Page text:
It's almost a shame for the Washington Capitals that only one goaltender can be in net at a time. They're lucky in practice to be able to get work for two of them.
That's because the Caps are among the most adept teams in the league at drafting and developing goalies. It's why general manager George McPhee was able to trade Semyon Varlamov to Colorado on July 1 and not flinch.
Naturally, the signing of veteran Tomas Vokoun helps, but the depth of prospects in the organization makes for a solid situation in the crease. In Hershey, they have Braden Holtby. Lower in the ranks are Philipp Grubauer, Brandon Anderson and recent draft pick Steffen Soberg - all of whom are at Kettler Capitals Iceplex this week for the annual development camp.
"I don't think it's ever been any deeper," associate goaltending coach Olie Kolzig said. "It says a lot about the state of goaltending; it says a lot about the organization's eye for goaltending. You can never be too deep at that position - the most important position in the game."
As McPhee pointed out Monday, having so many goaltending options is not a coincidence. Even with Michal Neuvirth panning out, the Caps haven't stopped trying to mine talent through the draft.
In three of the past four years, Washington has taken a goaltender in the fourth round - Holtby in 2008, Grubauer last year and Soberg last month.
"You know you're not going to have 100 percent success where every draft is going to turn out and you produce one. If we do, that'd be great, but it's unlikely," goaltending coach Dave Prior said. "There's no real master plan on it."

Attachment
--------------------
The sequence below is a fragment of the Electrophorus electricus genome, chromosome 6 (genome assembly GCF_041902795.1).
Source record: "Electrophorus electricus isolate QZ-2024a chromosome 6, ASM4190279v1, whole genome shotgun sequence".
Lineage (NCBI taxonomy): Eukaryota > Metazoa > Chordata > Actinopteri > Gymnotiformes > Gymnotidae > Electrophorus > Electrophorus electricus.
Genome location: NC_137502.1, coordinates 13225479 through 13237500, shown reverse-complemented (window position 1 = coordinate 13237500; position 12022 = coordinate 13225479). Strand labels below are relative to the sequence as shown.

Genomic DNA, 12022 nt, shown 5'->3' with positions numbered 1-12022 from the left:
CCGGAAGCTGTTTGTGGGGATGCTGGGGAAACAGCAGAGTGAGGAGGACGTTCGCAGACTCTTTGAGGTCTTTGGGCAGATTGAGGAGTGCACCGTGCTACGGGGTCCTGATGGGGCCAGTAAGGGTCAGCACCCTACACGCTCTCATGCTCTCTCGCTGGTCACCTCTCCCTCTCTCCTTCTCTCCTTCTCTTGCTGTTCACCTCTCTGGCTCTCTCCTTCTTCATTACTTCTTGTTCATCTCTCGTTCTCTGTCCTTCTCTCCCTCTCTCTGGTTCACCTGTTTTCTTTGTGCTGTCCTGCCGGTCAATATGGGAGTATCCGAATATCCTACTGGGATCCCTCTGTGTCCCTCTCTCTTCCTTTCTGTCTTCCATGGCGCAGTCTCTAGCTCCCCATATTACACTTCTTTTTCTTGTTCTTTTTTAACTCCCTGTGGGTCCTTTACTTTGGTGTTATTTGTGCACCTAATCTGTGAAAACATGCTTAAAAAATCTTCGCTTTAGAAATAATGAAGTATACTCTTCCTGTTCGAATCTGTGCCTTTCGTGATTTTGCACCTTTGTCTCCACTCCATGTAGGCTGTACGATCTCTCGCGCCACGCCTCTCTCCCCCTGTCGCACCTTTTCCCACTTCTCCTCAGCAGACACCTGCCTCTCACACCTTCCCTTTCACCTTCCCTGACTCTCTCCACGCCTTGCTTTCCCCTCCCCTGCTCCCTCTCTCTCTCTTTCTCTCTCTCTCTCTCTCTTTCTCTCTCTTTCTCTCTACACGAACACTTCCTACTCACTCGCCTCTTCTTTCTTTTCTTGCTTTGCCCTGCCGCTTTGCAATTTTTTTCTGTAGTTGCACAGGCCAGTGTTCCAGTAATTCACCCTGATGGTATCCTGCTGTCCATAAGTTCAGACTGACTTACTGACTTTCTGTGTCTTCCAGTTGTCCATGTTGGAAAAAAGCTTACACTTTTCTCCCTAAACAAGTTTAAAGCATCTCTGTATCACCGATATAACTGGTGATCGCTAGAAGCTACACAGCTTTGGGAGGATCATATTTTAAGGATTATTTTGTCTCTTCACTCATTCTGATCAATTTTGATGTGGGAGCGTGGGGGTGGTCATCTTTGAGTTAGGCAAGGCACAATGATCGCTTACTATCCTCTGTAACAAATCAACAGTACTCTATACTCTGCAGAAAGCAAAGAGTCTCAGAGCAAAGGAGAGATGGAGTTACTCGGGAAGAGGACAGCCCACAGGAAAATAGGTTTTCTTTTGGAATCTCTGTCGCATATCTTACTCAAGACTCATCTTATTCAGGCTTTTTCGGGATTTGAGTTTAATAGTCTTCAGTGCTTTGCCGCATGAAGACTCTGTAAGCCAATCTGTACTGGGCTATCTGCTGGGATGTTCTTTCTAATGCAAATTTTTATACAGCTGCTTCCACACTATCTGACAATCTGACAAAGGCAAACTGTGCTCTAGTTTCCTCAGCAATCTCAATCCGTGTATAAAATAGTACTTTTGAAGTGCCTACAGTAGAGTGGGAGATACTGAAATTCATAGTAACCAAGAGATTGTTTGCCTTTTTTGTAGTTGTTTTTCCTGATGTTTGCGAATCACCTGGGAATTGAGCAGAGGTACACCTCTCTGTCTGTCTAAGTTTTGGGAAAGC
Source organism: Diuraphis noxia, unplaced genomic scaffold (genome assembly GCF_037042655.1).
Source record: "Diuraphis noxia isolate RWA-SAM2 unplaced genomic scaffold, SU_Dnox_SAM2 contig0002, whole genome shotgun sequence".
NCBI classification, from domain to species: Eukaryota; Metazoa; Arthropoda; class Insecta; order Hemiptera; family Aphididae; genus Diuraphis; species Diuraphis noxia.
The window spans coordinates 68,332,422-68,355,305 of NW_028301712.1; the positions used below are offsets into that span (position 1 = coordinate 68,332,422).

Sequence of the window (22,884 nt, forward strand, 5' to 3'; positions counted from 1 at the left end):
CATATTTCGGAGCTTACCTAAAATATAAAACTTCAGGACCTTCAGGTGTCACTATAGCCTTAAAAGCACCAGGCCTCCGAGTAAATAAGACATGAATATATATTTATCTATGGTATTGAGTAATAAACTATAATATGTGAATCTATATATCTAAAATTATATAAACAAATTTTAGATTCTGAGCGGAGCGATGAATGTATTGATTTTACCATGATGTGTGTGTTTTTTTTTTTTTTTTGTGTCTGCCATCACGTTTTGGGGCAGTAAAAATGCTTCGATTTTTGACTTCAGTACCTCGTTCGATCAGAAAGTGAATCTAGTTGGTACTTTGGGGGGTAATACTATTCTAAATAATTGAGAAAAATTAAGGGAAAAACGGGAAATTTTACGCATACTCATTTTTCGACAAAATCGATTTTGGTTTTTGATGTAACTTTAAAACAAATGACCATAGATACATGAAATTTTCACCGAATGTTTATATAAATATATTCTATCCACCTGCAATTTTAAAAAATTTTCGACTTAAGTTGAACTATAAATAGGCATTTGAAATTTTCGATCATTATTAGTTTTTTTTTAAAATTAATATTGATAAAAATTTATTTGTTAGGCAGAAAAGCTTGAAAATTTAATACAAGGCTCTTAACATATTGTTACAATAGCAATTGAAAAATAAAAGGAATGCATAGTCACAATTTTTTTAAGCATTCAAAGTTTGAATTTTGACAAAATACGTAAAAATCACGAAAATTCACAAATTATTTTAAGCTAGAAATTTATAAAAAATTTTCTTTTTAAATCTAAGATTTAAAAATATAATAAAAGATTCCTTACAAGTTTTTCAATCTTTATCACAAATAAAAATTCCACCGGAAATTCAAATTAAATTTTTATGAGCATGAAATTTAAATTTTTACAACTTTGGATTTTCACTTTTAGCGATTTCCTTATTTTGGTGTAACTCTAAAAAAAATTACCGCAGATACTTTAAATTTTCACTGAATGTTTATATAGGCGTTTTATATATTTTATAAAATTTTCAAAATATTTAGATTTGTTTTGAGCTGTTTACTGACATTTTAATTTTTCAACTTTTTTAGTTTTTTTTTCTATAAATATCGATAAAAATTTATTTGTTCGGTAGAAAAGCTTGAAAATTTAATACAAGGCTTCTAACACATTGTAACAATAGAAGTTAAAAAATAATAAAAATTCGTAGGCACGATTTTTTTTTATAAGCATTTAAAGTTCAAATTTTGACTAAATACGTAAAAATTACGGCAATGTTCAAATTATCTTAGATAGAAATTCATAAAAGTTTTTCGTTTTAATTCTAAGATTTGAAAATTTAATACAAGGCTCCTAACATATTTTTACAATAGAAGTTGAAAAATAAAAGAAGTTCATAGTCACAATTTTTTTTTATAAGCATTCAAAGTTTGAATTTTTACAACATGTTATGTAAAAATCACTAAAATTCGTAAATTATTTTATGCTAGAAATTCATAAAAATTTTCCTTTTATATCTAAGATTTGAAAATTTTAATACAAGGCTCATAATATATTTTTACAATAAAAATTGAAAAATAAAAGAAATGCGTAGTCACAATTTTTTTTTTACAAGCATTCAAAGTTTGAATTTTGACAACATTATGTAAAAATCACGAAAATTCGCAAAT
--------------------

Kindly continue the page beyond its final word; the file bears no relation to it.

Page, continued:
But there has been a lot of success from it. Neuvirth and Varlamov - both early picks in 2006 - turned into NHL goalies capable of playing well when healthy. Holtby is "ahead of schedule" according to Prior and is considered the next big talent in the organization.
That leaves Grubauer, Anderson and Soberg as the next wave - and the young netminders like having to battle each other.
"They obviously have a lot of good young goalies, and they're all talented and can play at a high level," Anderson said. "It pushes [me] to be better every day and work harder every day. I think it's good for me and good for my development."
Added Grubauer: "I like it because it's a better competition for me. Every day it's a hard practice, and that's good."
Prior insists it's not a competition. Yes, only two goalies can reasonably be at the NHL level at the same time, but the organizational philosophy is intended to make them elevate their play to a high standard - not just be better than a certain competitor.
"You're not competing with other guys in our organization; you're competing to be good enough to be a Capitals NHL goalie," Prior said. "If we don't think you are, you might have an opportunity in another organization. But if you're better than the guy who's a year older than you or two years older than you or a year younger, it doesn't mean anything if you're not good enough."
Analyst Justin Goldman of the Goalie Guild ranked the Caps in his top five organizations in the league as far as depth. Having Prior along with Kolzig, a veteran of 719 NHL games, can only help that standing.
Said coach Bruce Boudreau: "Dave is such a meticulous worker and has done such great work with our goalies in the past I think both Hershey and us and South Carolina [ECHL], they're all in good hands as far as the amount that the goalie coaches are going to be able to see them and teach and help make them better."
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